The atmosphere, oceans and land mass of the Earth absorbs enough energy from the sun in one hour to power the entire planet for one year. Surely we are clever enough to capture some of this magnificent force and use it to fuel our environment.
Solar energy and its use can be divided into two areas. Those are static or passive solar energy collection and dynamic, or perhaps better termed, kinetic solar energy collection and use.
An example of passive solar energy collection would be building a house so that the windows face the morning sun in colder climates. An even more rudimentary example would be that of an alligator sunning himself on the edge of the water. In both cases the sun’s energy is simply absorbed for warmth. And the simplest use of solar energy is as the very daylight we walk about in. Our Earth automatically uses the power of the sun in millions of ways. Not the least of which is photosynthesis by plants for production of oxygen for our atmosphere. Ours is an inherently rechargeable renewable world, provided we use our resources such as solar energy wisely.
To that end, we must examine dynamic solar energy collection for the production of warmth and light.
When you walk though almost any shopping mall built in the last twenty years you will probably notice a flood of bright natural light all around you. Most large malls and department stores are built with double paned insulated windows that allow light to enter yet keep heating or cooling locked inside. But what happens when the sun follows its arc away from those windows? Active solar lighting can use mirrors that track with the sun’s movement and then reflect light into fiber optic cable that can carry that light into any part of our same department store.

We can create transfer warmth through various forms of solar thermal energy. Since the 1950s it has not been uncommon to see simple glass paned boxes filled with copper pipes used to help heat water for swimming pools and boilers. These low temperature collectors are fine for space heating but there are far more effective ways to heat water with the sun’s rays and put that water to work.
High temperature parabolic shaped mirrors can heat water to far greater temperatures than made possible by our simple rooftop hot boxes. In fact bowl and trough type mirrors can boil water to steam which in turn uses a turbine to generate electricity for heating, air conditioning and general power supply. When properly applied, this concentrated solar power can supply 50% of the power needs for a modern factory. Concentrated Solar Power is one half of our method for creating electricity from the sun’s radiant energy.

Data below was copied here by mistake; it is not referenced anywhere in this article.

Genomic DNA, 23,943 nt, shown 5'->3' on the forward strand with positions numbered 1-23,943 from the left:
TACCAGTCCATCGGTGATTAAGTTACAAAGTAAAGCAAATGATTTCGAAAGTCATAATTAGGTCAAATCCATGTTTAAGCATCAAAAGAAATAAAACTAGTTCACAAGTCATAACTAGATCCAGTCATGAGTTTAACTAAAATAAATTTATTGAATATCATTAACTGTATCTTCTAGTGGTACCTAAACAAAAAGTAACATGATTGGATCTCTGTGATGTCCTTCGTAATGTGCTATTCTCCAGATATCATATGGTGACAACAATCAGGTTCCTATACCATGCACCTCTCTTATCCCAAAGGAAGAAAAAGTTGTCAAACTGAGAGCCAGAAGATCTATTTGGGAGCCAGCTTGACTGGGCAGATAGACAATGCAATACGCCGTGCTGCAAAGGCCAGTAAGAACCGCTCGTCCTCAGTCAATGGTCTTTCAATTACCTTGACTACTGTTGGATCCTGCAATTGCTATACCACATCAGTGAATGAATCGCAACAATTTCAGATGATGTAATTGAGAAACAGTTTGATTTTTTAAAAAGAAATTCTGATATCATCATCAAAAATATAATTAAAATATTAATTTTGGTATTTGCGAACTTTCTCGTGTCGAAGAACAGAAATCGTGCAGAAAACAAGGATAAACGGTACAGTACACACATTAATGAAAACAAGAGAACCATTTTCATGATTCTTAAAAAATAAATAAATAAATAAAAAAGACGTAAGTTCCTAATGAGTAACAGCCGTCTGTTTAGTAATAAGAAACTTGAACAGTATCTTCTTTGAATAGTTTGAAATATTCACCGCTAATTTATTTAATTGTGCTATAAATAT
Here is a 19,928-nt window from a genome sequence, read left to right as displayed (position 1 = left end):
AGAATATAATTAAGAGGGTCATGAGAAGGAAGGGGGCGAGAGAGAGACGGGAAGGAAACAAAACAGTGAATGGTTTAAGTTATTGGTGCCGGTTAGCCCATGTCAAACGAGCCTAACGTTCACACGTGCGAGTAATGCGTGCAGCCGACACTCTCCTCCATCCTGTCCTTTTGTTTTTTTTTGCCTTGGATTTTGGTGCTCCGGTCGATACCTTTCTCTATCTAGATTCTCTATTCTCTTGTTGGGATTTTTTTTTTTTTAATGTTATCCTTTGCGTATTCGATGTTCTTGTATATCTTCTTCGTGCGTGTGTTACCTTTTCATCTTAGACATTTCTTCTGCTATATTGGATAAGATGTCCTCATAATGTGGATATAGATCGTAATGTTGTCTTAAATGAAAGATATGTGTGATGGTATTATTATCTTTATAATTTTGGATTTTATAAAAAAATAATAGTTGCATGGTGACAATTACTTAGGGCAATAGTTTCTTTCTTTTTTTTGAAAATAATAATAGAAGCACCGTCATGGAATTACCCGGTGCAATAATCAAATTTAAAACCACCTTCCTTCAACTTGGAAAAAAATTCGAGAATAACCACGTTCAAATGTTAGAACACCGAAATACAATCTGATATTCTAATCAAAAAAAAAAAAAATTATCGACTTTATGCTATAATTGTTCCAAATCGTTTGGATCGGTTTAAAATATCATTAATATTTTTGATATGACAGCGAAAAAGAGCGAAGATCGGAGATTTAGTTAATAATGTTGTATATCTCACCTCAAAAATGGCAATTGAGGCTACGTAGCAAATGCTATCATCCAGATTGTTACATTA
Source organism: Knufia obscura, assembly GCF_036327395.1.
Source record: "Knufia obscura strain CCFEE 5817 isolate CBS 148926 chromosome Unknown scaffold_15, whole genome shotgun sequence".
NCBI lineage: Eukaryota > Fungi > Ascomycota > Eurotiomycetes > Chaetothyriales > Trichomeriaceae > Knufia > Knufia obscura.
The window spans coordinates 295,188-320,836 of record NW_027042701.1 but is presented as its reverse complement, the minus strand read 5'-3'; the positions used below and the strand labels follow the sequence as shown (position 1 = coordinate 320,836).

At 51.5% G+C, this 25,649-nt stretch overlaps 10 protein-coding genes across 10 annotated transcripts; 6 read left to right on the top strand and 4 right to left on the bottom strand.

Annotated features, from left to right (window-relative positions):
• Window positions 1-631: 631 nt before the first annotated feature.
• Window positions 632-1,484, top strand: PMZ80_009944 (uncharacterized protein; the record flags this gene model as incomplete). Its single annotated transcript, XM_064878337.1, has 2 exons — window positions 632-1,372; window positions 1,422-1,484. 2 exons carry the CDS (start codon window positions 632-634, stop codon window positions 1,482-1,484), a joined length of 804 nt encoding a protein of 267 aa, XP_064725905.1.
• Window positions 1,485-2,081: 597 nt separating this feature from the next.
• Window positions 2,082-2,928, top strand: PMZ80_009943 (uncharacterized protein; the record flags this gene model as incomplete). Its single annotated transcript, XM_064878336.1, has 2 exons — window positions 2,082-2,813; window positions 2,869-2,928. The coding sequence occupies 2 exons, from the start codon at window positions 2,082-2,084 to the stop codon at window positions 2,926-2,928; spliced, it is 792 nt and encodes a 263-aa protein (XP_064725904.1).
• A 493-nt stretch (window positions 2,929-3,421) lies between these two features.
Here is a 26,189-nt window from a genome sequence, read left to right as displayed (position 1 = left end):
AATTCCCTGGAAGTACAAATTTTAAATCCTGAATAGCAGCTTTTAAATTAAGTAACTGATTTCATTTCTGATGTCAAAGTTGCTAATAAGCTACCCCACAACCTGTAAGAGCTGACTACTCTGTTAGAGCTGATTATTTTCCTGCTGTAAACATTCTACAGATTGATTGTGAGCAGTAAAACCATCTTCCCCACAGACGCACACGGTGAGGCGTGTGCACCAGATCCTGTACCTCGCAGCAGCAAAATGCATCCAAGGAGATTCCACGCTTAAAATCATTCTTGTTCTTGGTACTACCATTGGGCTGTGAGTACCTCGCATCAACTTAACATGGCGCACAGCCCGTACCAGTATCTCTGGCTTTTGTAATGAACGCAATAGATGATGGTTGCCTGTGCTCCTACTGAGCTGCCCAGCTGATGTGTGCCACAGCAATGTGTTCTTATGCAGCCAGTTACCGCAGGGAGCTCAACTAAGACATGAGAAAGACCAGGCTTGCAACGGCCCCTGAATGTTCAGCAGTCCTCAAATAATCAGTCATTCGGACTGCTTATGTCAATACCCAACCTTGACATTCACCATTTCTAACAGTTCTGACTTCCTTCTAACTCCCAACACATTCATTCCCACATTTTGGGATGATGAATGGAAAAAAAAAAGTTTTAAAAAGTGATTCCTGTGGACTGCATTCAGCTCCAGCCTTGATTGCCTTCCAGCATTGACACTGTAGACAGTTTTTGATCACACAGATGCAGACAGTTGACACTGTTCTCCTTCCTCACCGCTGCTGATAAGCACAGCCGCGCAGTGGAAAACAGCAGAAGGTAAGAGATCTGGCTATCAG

The most commonly thought of use and form of solar energy conversion is that of relying upon solar voltaic cells. These solar cells are also called photovoltaic. First developed in the 1880s, photovoltaic cells rely upon the electronic reaction of certain key elements to the Sun’s rays so as to produce a tapable flow of electrons that are in turned used to create current flow. In short photovoltaic cells turn sunlight into energy. And lest we think we are so clever for figuring out how to do this, consider that plants have been turning sunlight into energy for millions of years.
Advances in the development of photovoltaic cells have increased drastically since the oil shortages of the 1970s. This is primarily due to development of silicon technologies. Crystalline silicon cells when working in conjunction with CSP (concentrated solar power) as supplied by parabolic mirrors have improved output from Photovoltaic cells by a factor of 50 since their more basic development in 1954. Increases in demand and subsequent increases in production have lowered the price of solar cells to the point that they are now almost competitive with wind power technology and like their low emissions wind counterparts are far less costly than nuclear power.
Development, deployment and economics

Solar Electric power as supplied by huge banks of photovoltaic cells is providing billions of watts of power throughout the world.

Where? How Much? Horse Hollow equivalent?